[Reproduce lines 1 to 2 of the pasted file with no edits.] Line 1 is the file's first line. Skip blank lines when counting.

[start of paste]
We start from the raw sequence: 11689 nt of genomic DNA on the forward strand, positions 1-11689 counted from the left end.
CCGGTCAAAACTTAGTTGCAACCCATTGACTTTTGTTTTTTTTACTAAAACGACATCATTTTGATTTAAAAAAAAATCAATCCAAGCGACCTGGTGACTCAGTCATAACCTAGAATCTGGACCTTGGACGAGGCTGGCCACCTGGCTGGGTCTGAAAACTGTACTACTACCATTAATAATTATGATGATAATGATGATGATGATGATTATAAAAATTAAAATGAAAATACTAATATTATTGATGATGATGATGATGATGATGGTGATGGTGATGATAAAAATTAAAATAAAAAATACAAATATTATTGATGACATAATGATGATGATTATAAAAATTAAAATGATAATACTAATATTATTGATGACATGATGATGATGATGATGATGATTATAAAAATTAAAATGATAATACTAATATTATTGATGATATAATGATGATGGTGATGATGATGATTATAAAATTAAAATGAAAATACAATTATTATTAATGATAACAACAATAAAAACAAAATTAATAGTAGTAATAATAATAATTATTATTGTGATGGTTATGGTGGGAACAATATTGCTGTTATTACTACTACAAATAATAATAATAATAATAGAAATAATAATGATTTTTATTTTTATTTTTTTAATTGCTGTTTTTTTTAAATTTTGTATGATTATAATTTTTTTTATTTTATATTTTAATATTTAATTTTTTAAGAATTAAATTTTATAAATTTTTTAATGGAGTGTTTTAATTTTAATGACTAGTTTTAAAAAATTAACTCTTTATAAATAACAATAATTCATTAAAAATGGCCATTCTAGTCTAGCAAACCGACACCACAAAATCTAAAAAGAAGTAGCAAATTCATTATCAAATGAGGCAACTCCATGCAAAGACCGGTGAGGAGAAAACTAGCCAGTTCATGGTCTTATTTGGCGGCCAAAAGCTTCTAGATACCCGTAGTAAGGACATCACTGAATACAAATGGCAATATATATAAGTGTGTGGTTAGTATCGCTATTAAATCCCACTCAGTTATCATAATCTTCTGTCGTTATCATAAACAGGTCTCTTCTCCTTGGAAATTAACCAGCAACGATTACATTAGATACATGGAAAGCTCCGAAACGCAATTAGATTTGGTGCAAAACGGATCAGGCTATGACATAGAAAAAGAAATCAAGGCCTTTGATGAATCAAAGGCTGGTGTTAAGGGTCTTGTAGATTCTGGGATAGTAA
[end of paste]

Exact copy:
We start from the raw sequence: 11689 nt of genomic DNA on the forward strand, positions 1-11689 counted from the left end.
CCGGTCAAAACTTAGTTGCAACCCATTGACTTTTGTTTTTTTTACTAAAACGACATCATTTTGATTTAAAAAAAAATCAATCCAAGCGACCTGGTGACTCAGTCATAACCTAGAATCTGGACCTTGGACGAGGCTGGCCACCTGGCTGGGTCTGAAAACTGTACTACTACCATTAATAATTATGATGATAATGATGATGATGATGATTATAAAAATTAAAATGAAAATACTAATATTATTGATGATGATGATGATGATGATGGTGATGGTGATGATAAAAATTAAAATAAAAAATACAAATATTATTGATGACATAATGATGATGATTATAAAAATTAAAATGATAATACTAATATTATTGATGACATGATGATGATGATGATGATGATTATAAAAATTAAAATGATAATACTAATATTATTGATGATATAATGATGATGGTGATGATGATGATTATAAAATTAAAATGAAAATACAATTATTATTAATGATAACAACAATAAAAACAAAATTAATAGTAGTAATAATAATAATTATTATTGTGATGGTTATGGTGGGAACAATATTGCTGTTATTACTACTACAAATAATAATAATAATAATAGAAATAATAATGATTTTTATTTTTATTTTTTTAATTGCTGTTTTTTTTAAATTTTGTATGATTATAATTTTTTTTATTTTATATTTTAATATTTAATTTTTTAAGAATTAAATTTTATAAATTTTTTAATGGAGTGTTTTAATTTTAATGACTAGTTTTAAAAAATTAACTCTTTATAAATAACAATAATTCATTAAAAATGGCCATTCTAGTCTAGCAAACCGACACCACAAAATCTAAAAAGAAGTAGCAAATTCATTATCAAATGAGGCAACTCCATGCAAAGACCGGTGAGGAGAAAACTAGCCAGTTCATGGTCTTATTTGGCGGCCAAAAGCTTCTAGATACCCGTAGTAAGGACATCACTGAATACAAATGGCAATATATATAAGTGTGTGGTTAGTATCGCTATTAAATCCCACTCAGTTATCATAATCTTCTGTCGTTATCATAAACAGGTCTCTTCTCCTTGGAAATTAACCAGCAACGATTACATTAGATACATGGAAAGCTCCGAAACGCAATTAGATTTGGTGCAAAACGGATCAGGCTATGACATAGAAAAAGAAATCAAGGCCTTTGATGAATCAAAGGCTGGTGTTAAGGGTCTTGTAGATTCTGGGATAGTAA